Gandhi manuscript back in Indian hands
After more than a week of feverish diplomacy, the Indian government on Tuesday acquired the priceless manuscript of Mahatma Gandhi, which was withdrawn from auction a day before it was set to go under the hammer at Christie's in London.
The letter is currently in the possession of the Indian high commission in London, official sources told IANS.
It's not yet clear whether the government paid for the letter (which was expected to fetch $24,000 at the auction), or whether it put legal pressure to get the letter back on the ground that it is the property of the Ahmedabad-based Navjeevan Trust that has the copyright and proprietary rights over all Gandhi's writings, based on the duly probated will of the Mahatma.
Mridula Mukherjee, director, the Nehru Memorial Museum and Library, said that the NMML had argued strongly for using the legal route to get Gandhi's document back as was done in 1996 when Indian diplomats managed to prevent the auction of a large collection of Gandhi's writings by a British company.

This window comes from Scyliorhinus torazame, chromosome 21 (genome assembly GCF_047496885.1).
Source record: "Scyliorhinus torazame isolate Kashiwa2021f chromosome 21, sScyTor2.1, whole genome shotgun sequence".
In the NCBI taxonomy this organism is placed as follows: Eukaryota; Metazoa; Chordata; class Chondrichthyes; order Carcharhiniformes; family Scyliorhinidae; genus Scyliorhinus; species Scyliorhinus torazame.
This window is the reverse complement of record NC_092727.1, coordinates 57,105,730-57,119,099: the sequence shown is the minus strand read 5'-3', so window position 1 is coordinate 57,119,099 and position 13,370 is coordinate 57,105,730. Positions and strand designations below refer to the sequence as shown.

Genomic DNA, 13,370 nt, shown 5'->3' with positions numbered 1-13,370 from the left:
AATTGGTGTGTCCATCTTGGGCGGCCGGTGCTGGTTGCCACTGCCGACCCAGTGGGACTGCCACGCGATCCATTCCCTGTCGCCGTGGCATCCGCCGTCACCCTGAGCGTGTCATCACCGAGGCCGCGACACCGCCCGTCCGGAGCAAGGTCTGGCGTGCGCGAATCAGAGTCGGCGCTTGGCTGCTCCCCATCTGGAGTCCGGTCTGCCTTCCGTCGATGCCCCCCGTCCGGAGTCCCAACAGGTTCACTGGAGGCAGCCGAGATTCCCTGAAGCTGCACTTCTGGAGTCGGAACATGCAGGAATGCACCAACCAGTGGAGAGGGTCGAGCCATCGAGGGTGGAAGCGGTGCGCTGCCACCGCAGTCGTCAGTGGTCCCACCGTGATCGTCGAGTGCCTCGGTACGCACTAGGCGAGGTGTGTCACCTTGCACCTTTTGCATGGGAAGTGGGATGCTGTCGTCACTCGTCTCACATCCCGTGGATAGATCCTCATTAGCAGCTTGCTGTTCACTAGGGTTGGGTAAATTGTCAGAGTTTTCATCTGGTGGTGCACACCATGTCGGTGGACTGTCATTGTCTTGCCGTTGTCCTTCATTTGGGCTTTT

In that particular case, Philips, a British vintage company, acquired Gandhi papers from the US-based Swami Sivaya who in turn got it from V Kalyanam, a typist working with Gandhi.
The government then argued that the Gandhi letters, in possession of the British company, were stolen property as they had no title to the documents which were legally mandated property of Navjeevan Trust.
Mukherjee argued that the draft article, that was due for auction by Christie's and which was part of the collection of a Swiss collector, appeared to be identical to the 1996 papers and therefore there was a strong case for retrieving the manuscript through legal route.
"This is the logical way to go about it and this in all probability would have happened in the present case," Mukherjee told IANS.
"It will, however, be for Navjeevan Trust to decide which institution gets to keep the letter.
In the January 11, 1948, draft article written for the "Harijan" newspaper, which he edited, Gandhi makes an emotive appeal for tolerance towards Muslims.
"My view remains unalterable especially at this critical juncture in our history. It is wrong to ruffle Muslim or any other person's feeling when there is no question of ethics," Gandhi wrote.
On Monday, Christie's withdrew the draft article written by Gandhi 19 days before his 1948 assassination. It was put for sale by representatives of Albin Schram, a Switzerland-based collector.
Indian diplomats managed to acquire the letter after several meetings between various ministries of the Indian government, including the Ministry of Culture, the Indian Council for Cultural Relations, Ministry of External Affairs and the Indian high commission in London.